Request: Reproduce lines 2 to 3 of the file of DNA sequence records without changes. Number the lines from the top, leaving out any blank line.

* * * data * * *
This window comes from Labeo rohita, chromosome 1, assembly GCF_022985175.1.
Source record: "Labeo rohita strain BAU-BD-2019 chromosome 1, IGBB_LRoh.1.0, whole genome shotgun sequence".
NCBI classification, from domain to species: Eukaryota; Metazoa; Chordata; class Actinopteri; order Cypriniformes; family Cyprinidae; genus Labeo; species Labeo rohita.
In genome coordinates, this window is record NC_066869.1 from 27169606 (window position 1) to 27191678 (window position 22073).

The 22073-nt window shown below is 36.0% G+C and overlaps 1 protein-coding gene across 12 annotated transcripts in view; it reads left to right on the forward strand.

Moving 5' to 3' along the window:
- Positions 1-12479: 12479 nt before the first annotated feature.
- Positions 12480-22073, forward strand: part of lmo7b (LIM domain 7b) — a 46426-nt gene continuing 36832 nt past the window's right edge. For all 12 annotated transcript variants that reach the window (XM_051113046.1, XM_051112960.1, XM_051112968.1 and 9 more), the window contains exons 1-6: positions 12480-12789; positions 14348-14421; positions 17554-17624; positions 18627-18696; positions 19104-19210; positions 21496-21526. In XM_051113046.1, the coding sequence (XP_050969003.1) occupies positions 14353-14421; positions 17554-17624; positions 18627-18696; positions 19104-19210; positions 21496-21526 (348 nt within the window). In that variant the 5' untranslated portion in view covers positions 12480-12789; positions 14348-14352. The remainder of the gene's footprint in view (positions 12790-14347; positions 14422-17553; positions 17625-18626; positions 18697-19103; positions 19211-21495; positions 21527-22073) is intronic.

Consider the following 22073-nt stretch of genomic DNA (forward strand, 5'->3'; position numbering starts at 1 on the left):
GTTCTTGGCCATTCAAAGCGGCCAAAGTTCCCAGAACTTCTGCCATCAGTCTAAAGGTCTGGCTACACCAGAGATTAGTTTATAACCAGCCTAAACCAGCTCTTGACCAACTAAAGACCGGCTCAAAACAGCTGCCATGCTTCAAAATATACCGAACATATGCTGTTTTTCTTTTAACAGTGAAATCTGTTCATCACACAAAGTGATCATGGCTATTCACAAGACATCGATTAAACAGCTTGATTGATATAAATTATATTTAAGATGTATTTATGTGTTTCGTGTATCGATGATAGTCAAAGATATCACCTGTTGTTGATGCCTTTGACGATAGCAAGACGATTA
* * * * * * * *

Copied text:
Source record: "Labeo rohita strain BAU-BD-2019 chromosome 1, IGBB_LRoh.1.0, whole genome shotgun sequence".
NCBI classification, from domain to species: Eukaryota; Metazoa; Chordata; class Actinopteri; order Cypriniformes; family Cyprinidae; genus Labeo; species Labeo rohita.